What do you think would happen to the economy of the United States if China stopped trading with us? What about if they refused to trade with any country that traded with the US? What if there weren't many politically/economically/militarily powerful countries willing to stand up for us and tell China to fsck off? You can't discount the effect of international trade (or the lack thereof) on a modern economy.
  • Re:Communism (Score:4, Insightful)

    by luwain (66565) on Sunday November 12, 2006 @07:14PM (#16817392)
    There is nothing wrong with capitalism: supply and demand, opportunism, etc... I saw PS3s go for $2400 on e-bay. The people who bought them were happy (and could afford them), the people who sold them were happy, Sony is happy, the Chinese who stood on line and got 20000 yen for their trouble are happy. So what's the problem? I suppose I'm a little unhappy because I can't afford $2400 for a game console, and I can't get one for $600 before Christmas, but, to tell the truth, I wouldn't spend $600 for a game console anyway. I just got my kid "MLB The show" (for the PS2) for his birthday and he was ecstatic. I'm pretty sure he'll be content with the PS2 for a while until there's some "gotta-have" game that's on the PS3. By that time I'll probably be able to pick one up for $200 (while the 'latest-greatest' will be going for mega-bucks on e-bay), and I'll be happy. Now some people might say that the rich are getting richer (those who can buy up a bunch of $600 PS3s and resell them), but let's face it, the rich are going to get richer anyway, and in capitalism some of the poor get richer, and some of the middle-class get richer, too. So everyone is happier...
  • by zacronos (937891) on Monday November 13, 2006 @12:32AM (#16819650)
    the fact that socialism encourages laziness because there is little outside motivation.

    Really? I was under the distinct impression that outside motivation often leads to laziness, corner-cutting, and generally reduced performance [gnu.org]. You actually hit on a couple very important points in those few sentences, but you got your interpretation backwards.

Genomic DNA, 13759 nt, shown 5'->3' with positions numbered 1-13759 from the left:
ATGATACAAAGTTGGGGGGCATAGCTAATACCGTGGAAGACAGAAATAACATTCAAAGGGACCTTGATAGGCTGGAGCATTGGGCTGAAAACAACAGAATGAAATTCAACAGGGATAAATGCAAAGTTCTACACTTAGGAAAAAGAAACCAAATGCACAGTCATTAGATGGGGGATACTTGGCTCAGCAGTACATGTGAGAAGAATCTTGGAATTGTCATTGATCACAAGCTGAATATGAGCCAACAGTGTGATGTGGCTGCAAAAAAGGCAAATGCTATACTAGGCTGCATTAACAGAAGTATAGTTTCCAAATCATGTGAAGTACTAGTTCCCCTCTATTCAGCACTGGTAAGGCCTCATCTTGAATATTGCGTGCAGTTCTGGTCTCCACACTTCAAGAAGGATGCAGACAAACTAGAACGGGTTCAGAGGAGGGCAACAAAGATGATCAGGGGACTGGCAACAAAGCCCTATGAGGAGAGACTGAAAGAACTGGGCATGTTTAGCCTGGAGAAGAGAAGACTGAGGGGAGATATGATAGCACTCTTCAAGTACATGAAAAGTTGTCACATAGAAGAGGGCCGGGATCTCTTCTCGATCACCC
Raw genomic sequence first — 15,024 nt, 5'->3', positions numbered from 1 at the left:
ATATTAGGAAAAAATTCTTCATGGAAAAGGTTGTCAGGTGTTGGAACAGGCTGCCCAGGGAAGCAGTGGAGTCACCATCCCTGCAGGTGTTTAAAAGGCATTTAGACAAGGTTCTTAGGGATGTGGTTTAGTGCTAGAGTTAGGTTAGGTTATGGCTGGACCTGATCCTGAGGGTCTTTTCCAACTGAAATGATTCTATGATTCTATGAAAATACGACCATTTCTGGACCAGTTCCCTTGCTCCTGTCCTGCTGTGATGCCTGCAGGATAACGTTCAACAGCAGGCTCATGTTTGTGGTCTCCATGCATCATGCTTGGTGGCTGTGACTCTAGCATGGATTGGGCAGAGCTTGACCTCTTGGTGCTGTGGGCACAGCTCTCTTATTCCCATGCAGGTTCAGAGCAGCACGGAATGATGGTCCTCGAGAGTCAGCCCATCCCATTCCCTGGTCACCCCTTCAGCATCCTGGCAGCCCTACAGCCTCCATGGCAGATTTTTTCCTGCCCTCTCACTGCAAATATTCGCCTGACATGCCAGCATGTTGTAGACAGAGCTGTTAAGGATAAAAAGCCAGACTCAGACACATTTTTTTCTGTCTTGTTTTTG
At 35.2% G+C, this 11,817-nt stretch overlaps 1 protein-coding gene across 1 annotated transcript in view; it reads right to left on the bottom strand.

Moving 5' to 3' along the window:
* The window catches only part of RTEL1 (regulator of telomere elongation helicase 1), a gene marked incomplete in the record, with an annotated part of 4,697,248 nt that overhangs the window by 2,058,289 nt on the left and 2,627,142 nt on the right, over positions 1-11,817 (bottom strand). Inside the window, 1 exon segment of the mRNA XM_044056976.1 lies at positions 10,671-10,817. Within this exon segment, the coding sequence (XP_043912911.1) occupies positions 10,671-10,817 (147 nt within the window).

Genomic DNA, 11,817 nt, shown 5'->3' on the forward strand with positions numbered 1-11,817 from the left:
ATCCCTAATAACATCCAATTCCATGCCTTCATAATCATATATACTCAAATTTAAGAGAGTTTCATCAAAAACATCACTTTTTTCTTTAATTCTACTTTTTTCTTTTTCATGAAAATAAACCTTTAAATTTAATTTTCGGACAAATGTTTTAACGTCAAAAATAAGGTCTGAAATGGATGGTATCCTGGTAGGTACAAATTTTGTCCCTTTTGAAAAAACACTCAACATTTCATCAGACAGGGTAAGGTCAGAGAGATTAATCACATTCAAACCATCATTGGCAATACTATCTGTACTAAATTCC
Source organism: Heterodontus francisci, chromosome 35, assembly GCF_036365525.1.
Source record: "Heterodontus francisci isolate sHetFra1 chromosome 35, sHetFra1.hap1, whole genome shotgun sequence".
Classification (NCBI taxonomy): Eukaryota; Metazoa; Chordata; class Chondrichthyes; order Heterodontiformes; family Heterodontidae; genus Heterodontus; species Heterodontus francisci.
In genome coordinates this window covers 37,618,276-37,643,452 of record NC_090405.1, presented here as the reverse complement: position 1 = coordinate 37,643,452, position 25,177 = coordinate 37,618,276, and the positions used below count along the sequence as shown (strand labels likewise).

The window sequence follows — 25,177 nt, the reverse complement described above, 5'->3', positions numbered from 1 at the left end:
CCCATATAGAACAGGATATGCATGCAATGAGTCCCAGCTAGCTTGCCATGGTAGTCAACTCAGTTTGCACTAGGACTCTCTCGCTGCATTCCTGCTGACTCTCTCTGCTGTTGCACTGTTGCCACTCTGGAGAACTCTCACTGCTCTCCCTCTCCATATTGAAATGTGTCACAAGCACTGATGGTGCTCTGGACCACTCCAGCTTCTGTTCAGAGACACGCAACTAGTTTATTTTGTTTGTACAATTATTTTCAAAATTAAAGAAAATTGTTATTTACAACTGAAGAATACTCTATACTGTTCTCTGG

With a small homogenous population that has a decent work ethic, socialism works fine. The problem is that there are immigrants who don't share the same values

    It's not that those populations inherently have a decent work ethic and are thus able to make socialism work, nor does it have anything to do with the size or homogeneity of the population. It's just that societies without a system that stifles a sense of internal motivation produce people with a decent work ethic by default. On the other hand, immigrants who grew up with capitalism have learned to need outside motivation to be productive (read the link above) -- as you essentially state, they're the ones who lack the decent work ethic, not the ones native to socialism.

    In other words, the problem is not that socialism doesn't give much outside motivation -- the problem is that capitalists tend to be lazy without outside motivation.

    Imagine an analogous situation, where a parent gives their child candy whenever they finish their homework before supper, but of course doesn't allow their child candy under normal circumstances. As the research summarized in the above link suggests, the child becomes focussed on doing the homework as a means to an end -- a way to get candy. Then parent has to go on a business trip for a couple days, and asks a friend to watch the child, but forgets to mention the candy-homework deal. The first day, the child tests the boundaries, and asks for some candy; the friend gives the candy. So, the child doesn't do their homework, and merely pretends to work on it. Is the existence of this situation the fault of the friend for having given the candy without asking something in return, or is it the fault of the parent for teaching the child only to do homework for candy? Your post blames the friend, I blame the values taught by the parent.
  • Re:Communism (Score:3, Insightful)

    by Marcos Eliziario (969923) on Monday November 13, 2006 @12:45AM (#16819752) Homepage Journal
    Hey man. People DO starve in Cuba. It's a fact. It's not all the time, but even when there's no widespread famine, cuban diet is usually low in proteins and carbo. People wait in lines for hours to get a small piece of meat. I am from Brasil, and had a lot of friends who studied in Cuba, and all of them never denied that. Of course, they blame the US embargo (strangely enough, they say that our problems in Brasil are because we DO trade with the US, go figure!) Even if you were right, and you are not, you could at least try to discuss in a calm and moderated way.